VANCOUVER — Argentex Mining (ATX-V, AGXM-O) has announced a proposed $7.3-million private placement by the World Bank’s International Finance Corp. (IFC) that will help further the development of its Argentine polymetallic projects.
Argentex president Ken Hicks says in an interview that, not only was it the largest amount of money the company has ever raised, it also provides greater credibility.
“It’s a very solid stamp of approval on what we have down there, what we’ve accomplished, our people and organization,” says Hicks. “It is really a boost of confidence for us.”
The deal has Argentex selling 9.2 million units to the IFC at 80¢ each. Each unit consists of one share and one warrant, with each warrant entitling the holder to buy another share for $1.34 within five years. Argentex expects to close the deal by the end of July.
Hicks says the IFC, which has invested in mining projects around the world, was available for advice. IFC can help guide the company with community relationships, the environment, health and safety and having its projects achieve world standards.
Southern Patagonia, where the company’s projects are located, is arid and remote with few economic opportunities.
“Mining is a big part of economic development down there,” says Hicks.
The investment will go towards exploration as well as the development of Argentex’s flagship Pinguino zinc-lead-indium-silver-gold-copper project. The company is cur- rently working on a scoping study for Pinguino that it expects to complete by the end of June.
Recent limited metallurgical testing was done on both the oxide precious metal and polymetallic sulphide mineralization found at Pinguino. Using cyanide leaching, the company achieved gold extraction of 95 -98% and silver extraction between 74% and 96%. Lead and zinc recoveries were greater than 90%. Hicks says more detailed metallurgical work is ongoing.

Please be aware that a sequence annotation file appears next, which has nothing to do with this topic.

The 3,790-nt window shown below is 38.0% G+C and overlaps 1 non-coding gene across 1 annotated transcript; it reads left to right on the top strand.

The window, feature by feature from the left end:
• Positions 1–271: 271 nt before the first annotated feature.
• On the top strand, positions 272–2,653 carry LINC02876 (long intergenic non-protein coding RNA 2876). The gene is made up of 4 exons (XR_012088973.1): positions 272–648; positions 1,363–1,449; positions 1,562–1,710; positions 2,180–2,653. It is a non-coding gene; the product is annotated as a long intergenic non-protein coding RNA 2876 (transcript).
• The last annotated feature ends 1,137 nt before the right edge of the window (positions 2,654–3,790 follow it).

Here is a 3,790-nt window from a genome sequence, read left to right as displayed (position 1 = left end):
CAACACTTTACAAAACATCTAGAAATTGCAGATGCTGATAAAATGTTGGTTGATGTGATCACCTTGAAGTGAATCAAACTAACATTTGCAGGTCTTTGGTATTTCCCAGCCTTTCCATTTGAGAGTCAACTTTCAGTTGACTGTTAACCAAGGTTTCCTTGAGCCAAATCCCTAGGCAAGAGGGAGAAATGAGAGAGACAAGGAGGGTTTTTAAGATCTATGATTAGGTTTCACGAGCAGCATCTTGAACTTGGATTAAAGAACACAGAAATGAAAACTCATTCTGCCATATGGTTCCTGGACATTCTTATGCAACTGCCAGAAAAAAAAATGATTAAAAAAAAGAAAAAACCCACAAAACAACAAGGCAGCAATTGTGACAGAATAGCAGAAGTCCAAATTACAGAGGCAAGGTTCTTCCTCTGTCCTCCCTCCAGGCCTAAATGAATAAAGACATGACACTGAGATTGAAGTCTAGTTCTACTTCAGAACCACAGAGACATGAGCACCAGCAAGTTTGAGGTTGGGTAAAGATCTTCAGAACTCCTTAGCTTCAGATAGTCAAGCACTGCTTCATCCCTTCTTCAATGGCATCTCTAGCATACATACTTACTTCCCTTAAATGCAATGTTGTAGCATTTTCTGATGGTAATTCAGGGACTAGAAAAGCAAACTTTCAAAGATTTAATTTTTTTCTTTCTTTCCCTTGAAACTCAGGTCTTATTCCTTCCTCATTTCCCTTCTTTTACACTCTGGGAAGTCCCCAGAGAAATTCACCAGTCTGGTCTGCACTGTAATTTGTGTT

The company plans further infill drilling at Pinguino to convert more of the resource to the indicated category.
The current resource, released last September, contains 7.3 million indicated tonnes grading 169.64 grams silver per tonne and 35.4 million inferred tonnes grading 123.63 grams silver.
Hicks says with the resource in place, the company could use Pinguino as a backstop and explore more of its 790 sq. km of mineral rights in Santa Cruz province.
“It’s a huge property, a big mineralized system. I think it’s out there, we just have to go and find it,” says Hicks.
In a recent trenching program in the northwest corner of the Pinguino property, Argentex sampled 1.72 metres of 487 grams silver, 7 metres of 116.8 grams silver and 1.8 metres of 313.8 grams silver. Trenching on the recently discovered Isla vein returned 2 metres carrying 20.72 grams gold per tonne and 75.4 grams silver.
Meanwhile, on the Marta Norte vein, the company recently drilled 4.03 metres at 297.4 grams silver, 24.8 metres at 114.7 grams silver and 1.04 metres at 808.9 grams silver, all from less than 10 metres depth.
In the past, the company used the Patagonian winter to compile data and plan for the future, but Hicks says the injection of funds might cause them to drill more in the coming months.
“When you get more money, you get more aggressive in what you want to do with it,” Hicks says. ” I’ve never had a problem with finding a good use for it down in Argentina. It’s a fantastic place to go and explore.”
Argentex discovered the sulphide system after acquiring the project from AngloGold Ashanti (AU-N) in 2004. Hicks explains that the big player was looking for quartz veins but almost all the mineralization on the property was covered by overburden. Only after Argentex did induced polarization geophysics did it discover the sulphide veins lurking below the surface and then the quartz veins.
“It’s a big huge long continuous vein system, completely unexposed on surface,” says Hicks. “So we feel like a bit of a giant killer I guess, coming into a project that a big company had before. They walked away, didn’t see what’s there.”